We evaluated the incidence of and predisposing factors for an incisional hernia after kidney transplantation. Numerous techniques have been used to repair postoperative fascial dehiscences or simple incisional hernias, but no clear treatment exists for giant hernias. Our aim was to obtain (1) a safe procedure to repair a large abdominal defect and reinforce the surrounding, fragile zones and (2) a simple, rapid technique to reduce the operative time. Herein we have described the surgical repair of a giant incisional hernia using intraperitoneal Gore ePTFE dual-mesh plus (Gore-Tex; W. L. Gore, Flagstaff, Ariz, USA) in a 55-year-old man status-post renal transplantation. Total necrosis of distal graft ureter had caused a giant urinoma. The patient was reexplored on day 2 posttransplantation with a primary fascial approximation. Thirty days after transplantation we discovered a large incisional hernia and performed a repair. No drain was used. The patient continued immunosuppressive therapy (cyclosporine, mycophenolate mofetil, prednisolone) and was discharged on postoperative day 4 with no complications. An ultrasonographic follow-up at 1 year revealed the prosthesis to be correctly positioned. Incisional hernia is not rare after renal transplantation but the real incidence is unknown. Immunosuppressive therapy, prolonged pretransplantation dialysis, obesity, and diabetes are probably the major causes of incisional hernias in these patients. Surgical complications of renal transplantation surgery, such as wound hematoma, urinoma, and lymphocele, are the most important predisposing factors for an incisional hernia. The use of intraperitoneal ePTFE dual-mesh is feasible, safe, and easy to repair a large incisional hernia in a kidney transplant patient.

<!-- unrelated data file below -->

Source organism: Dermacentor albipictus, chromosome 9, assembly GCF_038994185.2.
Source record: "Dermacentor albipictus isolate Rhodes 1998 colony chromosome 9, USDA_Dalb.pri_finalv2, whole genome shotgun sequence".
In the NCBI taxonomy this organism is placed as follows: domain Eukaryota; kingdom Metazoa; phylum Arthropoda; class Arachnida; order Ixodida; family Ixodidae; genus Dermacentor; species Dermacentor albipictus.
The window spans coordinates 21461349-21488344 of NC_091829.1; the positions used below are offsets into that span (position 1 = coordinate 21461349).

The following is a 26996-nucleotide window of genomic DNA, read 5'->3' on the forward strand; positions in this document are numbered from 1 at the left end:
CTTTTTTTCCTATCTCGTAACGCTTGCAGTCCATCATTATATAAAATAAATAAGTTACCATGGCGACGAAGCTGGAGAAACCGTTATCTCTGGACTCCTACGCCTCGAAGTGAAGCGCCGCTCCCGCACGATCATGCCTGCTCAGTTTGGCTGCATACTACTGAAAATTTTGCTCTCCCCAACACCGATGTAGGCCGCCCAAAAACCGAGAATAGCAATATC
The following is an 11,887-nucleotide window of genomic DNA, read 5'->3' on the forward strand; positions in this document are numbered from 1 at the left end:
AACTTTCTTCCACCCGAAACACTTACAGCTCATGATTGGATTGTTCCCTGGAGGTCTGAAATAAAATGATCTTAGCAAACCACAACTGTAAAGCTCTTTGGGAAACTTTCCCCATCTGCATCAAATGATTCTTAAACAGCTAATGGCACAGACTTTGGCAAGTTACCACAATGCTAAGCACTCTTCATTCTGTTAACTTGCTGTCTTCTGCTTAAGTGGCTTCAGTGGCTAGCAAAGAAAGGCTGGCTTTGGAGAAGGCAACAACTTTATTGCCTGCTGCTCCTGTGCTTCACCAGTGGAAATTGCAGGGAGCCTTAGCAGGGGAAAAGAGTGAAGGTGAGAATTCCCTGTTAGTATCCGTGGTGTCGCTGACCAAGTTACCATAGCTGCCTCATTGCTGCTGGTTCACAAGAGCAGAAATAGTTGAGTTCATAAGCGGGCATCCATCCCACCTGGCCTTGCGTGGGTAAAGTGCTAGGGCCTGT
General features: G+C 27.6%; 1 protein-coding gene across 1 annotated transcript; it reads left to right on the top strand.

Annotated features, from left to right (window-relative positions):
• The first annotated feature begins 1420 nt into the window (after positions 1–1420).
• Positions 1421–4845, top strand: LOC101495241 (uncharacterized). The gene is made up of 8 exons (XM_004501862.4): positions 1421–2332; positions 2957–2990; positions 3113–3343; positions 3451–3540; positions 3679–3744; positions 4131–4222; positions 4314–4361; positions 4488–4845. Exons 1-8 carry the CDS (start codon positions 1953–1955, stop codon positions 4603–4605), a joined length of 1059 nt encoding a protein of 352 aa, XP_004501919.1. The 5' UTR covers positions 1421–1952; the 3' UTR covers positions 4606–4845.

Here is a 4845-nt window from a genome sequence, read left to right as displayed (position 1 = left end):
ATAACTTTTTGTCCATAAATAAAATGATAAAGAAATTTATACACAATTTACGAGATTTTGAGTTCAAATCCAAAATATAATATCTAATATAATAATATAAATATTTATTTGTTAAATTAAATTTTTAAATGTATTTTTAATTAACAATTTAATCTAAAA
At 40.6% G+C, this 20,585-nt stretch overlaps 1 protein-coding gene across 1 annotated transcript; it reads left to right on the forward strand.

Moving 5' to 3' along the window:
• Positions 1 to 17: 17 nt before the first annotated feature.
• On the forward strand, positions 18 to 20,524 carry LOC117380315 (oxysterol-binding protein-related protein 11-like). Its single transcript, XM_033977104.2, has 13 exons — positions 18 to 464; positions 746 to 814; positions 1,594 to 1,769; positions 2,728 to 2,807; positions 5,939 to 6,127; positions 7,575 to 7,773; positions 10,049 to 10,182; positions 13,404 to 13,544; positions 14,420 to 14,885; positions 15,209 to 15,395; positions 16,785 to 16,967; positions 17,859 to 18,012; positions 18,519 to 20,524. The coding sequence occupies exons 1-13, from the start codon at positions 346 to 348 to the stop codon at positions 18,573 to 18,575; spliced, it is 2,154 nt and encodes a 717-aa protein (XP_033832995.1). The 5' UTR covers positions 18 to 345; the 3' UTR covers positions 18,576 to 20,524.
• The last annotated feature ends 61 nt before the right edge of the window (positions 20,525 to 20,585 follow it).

|Numero di pagine||4|
|Stato di pubblicazione||Published - 2009|
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